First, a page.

as before.

     Lastly, if ye afforesaid undertakers, after they have aquainted

their freinds in England with these covenants, doe (upon ye first

returne) resolve to performe them, and undertake to dis-

charge ye debtes of ye said collony, according to ye true mean-

ing & intente of these presents, then they are (upon such

notice given) to stand in full force; otherwise all things to

274                                HISTORY OF                        [BOOK II.

remaine as formerly they were, and a true accounte to be

given to ye said collonie, of the disposing of all things

according to the former order.

      Mr. Allerton carried a coppy of this agreemente with

him into England, and amongst other his instructions

had order given him to deale with some of their special

freinds, to joyne with them in this trade upon ye above

recited conditions; as allso to imparte their further

ends that moved them to take this course, namly, the

helping over of some of their freinds from Leyden, as

they should be able; in which if any of them would

joyne with them they should thankfully acceptt of their

love and partnership herein.  And with all (by their

letters) gave them some grounds of their hops of the

accomplishmente of these things with some advantage.

Anno Dom: 1628.

     AFTER Mr. Allertons arivall in England, he aquainted

them with his comission and full power to conclude ye

forementioned bargan & purchas; upon [154] the veiw

wherof, and ye delivery of ye bonds for ye paymente of

ye money yearly, (as is before mentioned,) it was fully

concluded, and a deede* fairly ingrossed in partch-

mente was delivered him, under their hands & seals

confirming the same.  Morover he delte with them

aboute other things according to his instructions.  As

*Nov. 6. 1627.  Page 238. [Reference is here made to the page of the

original manuscript.]

1628.]                  PLYMOUTH  PLANTATION.                275

to admitt some of these their good freinds into this

purchass if they pleased, and to deale with them for

moneys at better rates, &c.  Touching which I shall

hear inserte a letter of Mr. Sherleys, giving light to

what followed therof, writ to ye Govr as followeth.

     Sr: I have received yours of ye 26. of May by Mr. Gibs,

& Mr. Goffe, with ye barrell of otter skins, according to ye

contents; for which I got a bill of store, and so tooke them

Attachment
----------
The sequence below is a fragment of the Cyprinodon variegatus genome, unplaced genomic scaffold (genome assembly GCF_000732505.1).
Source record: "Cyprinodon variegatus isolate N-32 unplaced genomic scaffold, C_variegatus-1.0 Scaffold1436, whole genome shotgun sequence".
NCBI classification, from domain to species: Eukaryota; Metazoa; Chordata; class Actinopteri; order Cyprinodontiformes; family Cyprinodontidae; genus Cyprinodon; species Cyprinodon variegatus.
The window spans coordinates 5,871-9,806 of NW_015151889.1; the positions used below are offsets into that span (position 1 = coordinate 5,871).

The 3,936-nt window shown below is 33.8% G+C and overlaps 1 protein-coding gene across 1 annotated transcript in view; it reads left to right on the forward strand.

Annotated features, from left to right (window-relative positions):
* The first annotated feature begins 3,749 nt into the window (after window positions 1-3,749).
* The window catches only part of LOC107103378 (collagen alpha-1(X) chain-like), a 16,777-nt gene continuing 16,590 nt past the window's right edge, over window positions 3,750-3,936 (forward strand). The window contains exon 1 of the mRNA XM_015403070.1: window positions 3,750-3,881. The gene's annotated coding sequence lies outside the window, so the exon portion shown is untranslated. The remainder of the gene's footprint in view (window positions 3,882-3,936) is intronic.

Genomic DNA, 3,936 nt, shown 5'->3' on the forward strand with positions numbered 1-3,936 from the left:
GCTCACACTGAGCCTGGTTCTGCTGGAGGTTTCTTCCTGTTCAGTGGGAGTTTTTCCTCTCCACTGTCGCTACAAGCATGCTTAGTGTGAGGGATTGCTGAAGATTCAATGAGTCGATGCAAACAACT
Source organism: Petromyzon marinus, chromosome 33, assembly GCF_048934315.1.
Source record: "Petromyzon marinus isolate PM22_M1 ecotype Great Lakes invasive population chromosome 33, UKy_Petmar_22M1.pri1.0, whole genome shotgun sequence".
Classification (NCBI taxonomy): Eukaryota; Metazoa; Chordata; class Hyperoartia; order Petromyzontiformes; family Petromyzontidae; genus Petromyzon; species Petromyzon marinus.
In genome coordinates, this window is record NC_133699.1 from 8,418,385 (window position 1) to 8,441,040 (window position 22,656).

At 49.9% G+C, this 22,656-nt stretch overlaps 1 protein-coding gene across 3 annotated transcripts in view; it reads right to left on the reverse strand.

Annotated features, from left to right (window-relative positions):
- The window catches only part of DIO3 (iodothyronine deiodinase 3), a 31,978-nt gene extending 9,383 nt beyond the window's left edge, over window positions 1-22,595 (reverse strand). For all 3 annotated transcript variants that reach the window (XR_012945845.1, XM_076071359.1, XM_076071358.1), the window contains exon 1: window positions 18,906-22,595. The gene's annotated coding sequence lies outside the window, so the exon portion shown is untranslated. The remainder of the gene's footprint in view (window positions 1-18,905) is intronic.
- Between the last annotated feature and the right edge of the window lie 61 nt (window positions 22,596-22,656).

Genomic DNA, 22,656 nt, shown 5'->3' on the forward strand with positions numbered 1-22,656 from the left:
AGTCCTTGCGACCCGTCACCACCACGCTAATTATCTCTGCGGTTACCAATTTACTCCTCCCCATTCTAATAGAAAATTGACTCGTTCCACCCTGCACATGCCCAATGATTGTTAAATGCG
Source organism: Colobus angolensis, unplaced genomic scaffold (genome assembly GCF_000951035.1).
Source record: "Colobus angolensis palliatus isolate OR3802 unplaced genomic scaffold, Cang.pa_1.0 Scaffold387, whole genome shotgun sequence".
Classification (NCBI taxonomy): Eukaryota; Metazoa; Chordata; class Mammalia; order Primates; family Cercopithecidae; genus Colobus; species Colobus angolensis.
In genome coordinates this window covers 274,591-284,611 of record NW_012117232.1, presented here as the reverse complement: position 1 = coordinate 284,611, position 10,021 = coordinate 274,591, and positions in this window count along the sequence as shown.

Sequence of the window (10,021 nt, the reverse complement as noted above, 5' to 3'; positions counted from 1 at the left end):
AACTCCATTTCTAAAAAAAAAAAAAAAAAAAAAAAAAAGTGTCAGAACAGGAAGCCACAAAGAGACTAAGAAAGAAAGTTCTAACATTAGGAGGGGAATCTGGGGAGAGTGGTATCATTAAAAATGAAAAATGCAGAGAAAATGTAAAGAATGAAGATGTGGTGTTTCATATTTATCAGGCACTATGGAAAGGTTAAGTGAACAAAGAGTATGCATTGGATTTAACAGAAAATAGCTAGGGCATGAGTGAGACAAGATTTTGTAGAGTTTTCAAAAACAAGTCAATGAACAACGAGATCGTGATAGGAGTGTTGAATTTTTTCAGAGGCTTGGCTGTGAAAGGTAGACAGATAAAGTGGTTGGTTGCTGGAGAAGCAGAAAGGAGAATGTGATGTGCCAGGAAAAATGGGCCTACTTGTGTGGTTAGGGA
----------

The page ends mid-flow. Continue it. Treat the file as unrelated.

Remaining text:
up, and sould them togeather at 78li. 12s. sterling; and

since, Mr. Allerton hath received ye money, as will apear by

the accounte.  It is true (as you write) that your ingag-

ments are great, not only the purchass, but you are yet

necessitated to take up ye stock you work upon; and yt not

at 6. or 8. pr cent. as it is here let out, but at 30. 40. yea,

& some at 50. pr cent. which, were not your gaines great,

and Gods blessing on your honest indeaours more then

ordinarie, it could not be yt you should longe subsiste in ye

maintaining of, & upholding of your worldly affaires.  And

this your honest & discreete agente, Mr. Allerton, hath seri-

ously considered, & deeply laid to mind, how to ease you

of it.  He tould me you were contented to accepte of me

& some few others, to joyne with yon in ye purchass, as

partners; for which I kindly thanke you and all ye rest,

and doe willingly accepte of it.  And though absente, shall

willingly be at shuch charge as you & ye rest shall thinke

meete; and this year am contented to forbear my former 501i.

and 2. years increase for ye venture, both which now makes

it 80li. without any bargaine or condition for ye profite, you

(I mean ye generalitie) stand to ye adventure, outward, and

homeward.  I have perswaded Mr. Andrews and Mr. Beachamp

to doe ye like, so as you are eased of ye high rate, you were

at ye other 2. yeares; I say we leave it freely to your selves

276                                HISTORY OF                        [BOOK II.

to alow us what you please, and as God shall blesse.  What course

I rune, Mr. Beachamp desireth to doe ye same; and

though he have been or seemed somwhat harsh heretofore,

yet now you shall find he is new moulded.  I allso see by